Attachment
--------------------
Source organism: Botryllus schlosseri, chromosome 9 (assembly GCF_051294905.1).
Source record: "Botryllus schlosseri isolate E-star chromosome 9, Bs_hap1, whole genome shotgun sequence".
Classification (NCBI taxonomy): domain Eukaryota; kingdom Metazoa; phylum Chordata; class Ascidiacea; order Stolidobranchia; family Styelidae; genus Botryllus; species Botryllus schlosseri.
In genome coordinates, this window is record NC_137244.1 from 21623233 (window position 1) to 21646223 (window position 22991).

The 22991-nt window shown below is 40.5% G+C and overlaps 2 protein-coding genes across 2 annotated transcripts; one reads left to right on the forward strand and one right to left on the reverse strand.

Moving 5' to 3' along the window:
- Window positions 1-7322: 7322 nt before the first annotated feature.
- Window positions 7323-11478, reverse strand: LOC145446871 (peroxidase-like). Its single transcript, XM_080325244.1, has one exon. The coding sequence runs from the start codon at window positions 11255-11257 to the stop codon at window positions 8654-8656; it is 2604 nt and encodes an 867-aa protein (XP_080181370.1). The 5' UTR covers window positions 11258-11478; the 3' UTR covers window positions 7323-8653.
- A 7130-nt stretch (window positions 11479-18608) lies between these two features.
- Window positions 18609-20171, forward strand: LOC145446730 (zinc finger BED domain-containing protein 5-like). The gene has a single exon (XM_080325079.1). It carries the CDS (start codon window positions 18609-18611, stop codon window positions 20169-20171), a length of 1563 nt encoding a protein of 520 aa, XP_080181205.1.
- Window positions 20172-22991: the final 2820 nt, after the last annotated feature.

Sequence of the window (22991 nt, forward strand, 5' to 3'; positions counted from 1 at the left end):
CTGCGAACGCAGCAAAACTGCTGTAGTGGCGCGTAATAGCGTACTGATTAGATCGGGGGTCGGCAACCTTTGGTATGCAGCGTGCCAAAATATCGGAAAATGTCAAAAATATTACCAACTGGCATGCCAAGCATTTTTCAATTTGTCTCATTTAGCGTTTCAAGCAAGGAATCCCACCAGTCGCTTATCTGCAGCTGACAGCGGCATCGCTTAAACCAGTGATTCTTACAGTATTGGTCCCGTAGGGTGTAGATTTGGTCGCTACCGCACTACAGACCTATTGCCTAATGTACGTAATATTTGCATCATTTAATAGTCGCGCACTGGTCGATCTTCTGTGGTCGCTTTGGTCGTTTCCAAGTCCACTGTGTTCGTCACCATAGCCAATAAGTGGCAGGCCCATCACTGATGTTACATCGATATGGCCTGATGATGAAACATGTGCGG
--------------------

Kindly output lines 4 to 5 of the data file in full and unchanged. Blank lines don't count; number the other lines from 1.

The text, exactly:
In genome coordinates, this window is record NC_137244.1 from 21623233 (window position 1) to 21646223 (window position 22991).

The 22991-nt window shown below is 40.5% G+C and overlaps 2 protein-coding genes across 2 annotated transcripts; one reads left to right on the forward strand and one right to left on the reverse strand.